The Science Journal of the American Association for Respiratory Care

2010 OPEN FORUM Abstracts


Diana L. Mark1, Debra J. Fox1, Ramona C. Warren2; 1Respiratory Care, Wesley Medical Center, Wichita, KS; 2Pediatric Emergency Department, Wesley Medical Center, Wichita, KS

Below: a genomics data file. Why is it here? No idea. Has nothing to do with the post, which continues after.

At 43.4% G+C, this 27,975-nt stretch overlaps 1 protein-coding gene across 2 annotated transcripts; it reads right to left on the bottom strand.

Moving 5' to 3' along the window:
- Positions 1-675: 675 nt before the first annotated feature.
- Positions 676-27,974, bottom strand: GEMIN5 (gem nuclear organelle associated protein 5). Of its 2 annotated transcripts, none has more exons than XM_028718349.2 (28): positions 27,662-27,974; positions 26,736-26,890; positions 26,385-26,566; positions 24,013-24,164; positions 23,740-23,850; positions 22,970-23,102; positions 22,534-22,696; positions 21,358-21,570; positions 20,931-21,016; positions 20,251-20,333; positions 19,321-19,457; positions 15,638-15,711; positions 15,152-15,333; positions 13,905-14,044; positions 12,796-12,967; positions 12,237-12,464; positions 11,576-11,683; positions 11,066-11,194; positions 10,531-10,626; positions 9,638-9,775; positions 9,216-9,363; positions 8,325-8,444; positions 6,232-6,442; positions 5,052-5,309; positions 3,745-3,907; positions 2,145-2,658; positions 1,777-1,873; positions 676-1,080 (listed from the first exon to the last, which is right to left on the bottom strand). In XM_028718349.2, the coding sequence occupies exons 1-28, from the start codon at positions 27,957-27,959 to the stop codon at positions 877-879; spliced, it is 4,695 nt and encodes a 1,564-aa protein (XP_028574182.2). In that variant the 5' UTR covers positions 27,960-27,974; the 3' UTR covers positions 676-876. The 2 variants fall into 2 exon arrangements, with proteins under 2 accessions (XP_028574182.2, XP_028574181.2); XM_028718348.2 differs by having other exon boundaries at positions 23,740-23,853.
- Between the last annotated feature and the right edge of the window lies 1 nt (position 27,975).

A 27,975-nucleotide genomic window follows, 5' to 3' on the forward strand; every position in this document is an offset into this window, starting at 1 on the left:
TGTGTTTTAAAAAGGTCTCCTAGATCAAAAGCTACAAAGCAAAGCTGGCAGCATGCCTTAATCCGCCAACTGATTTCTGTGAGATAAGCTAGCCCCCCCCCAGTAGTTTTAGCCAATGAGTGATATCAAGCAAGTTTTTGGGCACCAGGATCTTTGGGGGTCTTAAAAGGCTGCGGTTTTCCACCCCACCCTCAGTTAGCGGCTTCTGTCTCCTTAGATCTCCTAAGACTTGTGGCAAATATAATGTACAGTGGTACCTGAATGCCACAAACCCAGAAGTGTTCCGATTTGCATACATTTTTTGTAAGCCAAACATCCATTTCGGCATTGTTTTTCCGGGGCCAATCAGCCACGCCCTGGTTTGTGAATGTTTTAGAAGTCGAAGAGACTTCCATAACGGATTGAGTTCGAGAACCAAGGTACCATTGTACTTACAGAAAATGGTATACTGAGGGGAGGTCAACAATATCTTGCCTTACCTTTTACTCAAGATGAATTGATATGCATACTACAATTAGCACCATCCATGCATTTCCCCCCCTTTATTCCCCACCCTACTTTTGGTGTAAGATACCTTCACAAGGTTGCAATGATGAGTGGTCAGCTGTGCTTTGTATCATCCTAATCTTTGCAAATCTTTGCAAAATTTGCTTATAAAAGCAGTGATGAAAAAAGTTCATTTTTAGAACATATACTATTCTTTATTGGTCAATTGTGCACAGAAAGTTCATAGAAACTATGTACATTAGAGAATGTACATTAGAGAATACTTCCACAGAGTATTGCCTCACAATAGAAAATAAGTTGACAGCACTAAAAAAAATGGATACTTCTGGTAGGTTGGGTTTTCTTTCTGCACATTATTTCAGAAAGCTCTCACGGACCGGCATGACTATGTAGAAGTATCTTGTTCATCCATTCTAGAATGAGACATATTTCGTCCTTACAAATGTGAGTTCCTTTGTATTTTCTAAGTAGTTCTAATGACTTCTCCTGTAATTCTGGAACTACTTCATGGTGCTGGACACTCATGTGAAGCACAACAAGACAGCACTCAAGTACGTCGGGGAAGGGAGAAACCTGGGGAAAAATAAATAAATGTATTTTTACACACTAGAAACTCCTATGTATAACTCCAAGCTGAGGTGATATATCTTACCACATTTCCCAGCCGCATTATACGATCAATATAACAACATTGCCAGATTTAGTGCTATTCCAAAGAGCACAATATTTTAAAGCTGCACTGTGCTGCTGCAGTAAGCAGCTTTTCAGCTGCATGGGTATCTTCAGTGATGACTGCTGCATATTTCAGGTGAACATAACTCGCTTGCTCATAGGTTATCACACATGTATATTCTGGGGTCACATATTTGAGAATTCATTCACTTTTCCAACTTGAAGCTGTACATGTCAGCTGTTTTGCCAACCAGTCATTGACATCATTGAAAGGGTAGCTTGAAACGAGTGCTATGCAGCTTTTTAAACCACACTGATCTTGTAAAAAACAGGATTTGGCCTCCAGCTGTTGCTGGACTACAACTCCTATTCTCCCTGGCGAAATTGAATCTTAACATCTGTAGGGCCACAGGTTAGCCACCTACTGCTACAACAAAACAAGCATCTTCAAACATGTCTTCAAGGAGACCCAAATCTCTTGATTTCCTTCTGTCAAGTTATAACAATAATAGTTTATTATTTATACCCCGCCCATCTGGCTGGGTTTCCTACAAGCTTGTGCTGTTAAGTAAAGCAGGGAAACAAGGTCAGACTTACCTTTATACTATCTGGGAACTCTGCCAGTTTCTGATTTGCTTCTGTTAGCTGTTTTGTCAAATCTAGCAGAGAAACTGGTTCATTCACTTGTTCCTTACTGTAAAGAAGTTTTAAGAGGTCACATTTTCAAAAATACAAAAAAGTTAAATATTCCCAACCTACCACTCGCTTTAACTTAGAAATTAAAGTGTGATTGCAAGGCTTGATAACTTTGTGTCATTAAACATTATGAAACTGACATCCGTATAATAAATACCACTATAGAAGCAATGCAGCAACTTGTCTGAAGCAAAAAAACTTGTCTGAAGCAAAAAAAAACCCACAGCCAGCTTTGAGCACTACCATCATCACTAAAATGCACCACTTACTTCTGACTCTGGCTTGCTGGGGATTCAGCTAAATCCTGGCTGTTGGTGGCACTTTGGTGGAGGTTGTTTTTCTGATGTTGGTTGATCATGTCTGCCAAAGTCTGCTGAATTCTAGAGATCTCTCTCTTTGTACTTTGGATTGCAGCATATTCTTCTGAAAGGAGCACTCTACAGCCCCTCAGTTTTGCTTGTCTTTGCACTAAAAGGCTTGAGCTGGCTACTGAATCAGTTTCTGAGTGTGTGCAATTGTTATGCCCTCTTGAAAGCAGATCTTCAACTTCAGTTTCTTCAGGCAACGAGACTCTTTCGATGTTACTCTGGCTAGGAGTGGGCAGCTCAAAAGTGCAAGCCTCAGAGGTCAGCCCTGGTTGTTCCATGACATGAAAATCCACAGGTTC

Background: Infants with Bronchiolitis may require hospitalization for supportive therapy including nutrition, oxygen, and airway clearance. Those with mild disease may have hospital stays of 24-48 hours. We propose the use of an Outpatient Bronchiolitis clinic for milder cases to reduce hospitalizations, allow better management of hospital beds, and improved parent and physician satisfaction. Method: Infants were referred to the clinic, by prescription, from physician offices, the Emergency Department, and post-hospitalization for nasal tracheal or nasal pharyngeal suctioning. A respiratory therapist assessed the infantÂ’s weight, feedings, general appearance, and temperature. Oxygen saturations and a respiratory assessment score were measured before and after nasal suctioning. Guidelines were provided for having an infant emergently evaluated by an Emergency Department physician, calling the referring physician with concerns, and safely sending the infant home. Information on Bronchiolitis, home suctioning education, and instructions for returning to the clinic were given to the parents. Results: 370 infants were suctioned in the clinic. One thousand one hundred thirty-three suctions were performed during the 7 months the clinic was in full operation. Two hundred seventy-four (74%) infants were 6 months of age and under. Thirty-six infants (9.7%) were admitted to the hospital as a result of the respiratory therapistsÂ’ evaluation. Parent and physician satisfaction surveys indicate both groups were 96% satisfied overall with their visit(s) to the clinic and the service it provided. Most parents surveyed stated that having an outpatient treatment versus a hospitalization helped their infant recover quicker. Conclusions: Our experience with the Outpatient Bronchiolitis Clinic demonstrated that infants with mild Bronchiolitis could be cared for on an outpatient basis safely without requiring hospitalization. Bronchiolitis occurs during peak busy months and treating these infants as outpatients improves utilization of hospital beds and increases physician and parent satisfaction. Our experience confirmed that respiratory therapists can successfully assess and determine when an increased level of care is indicated in the outpatient setting as well as the inpatient setting. Data is currently being analyzed to determine the financial benefit to the hospital. Sponsored Research - None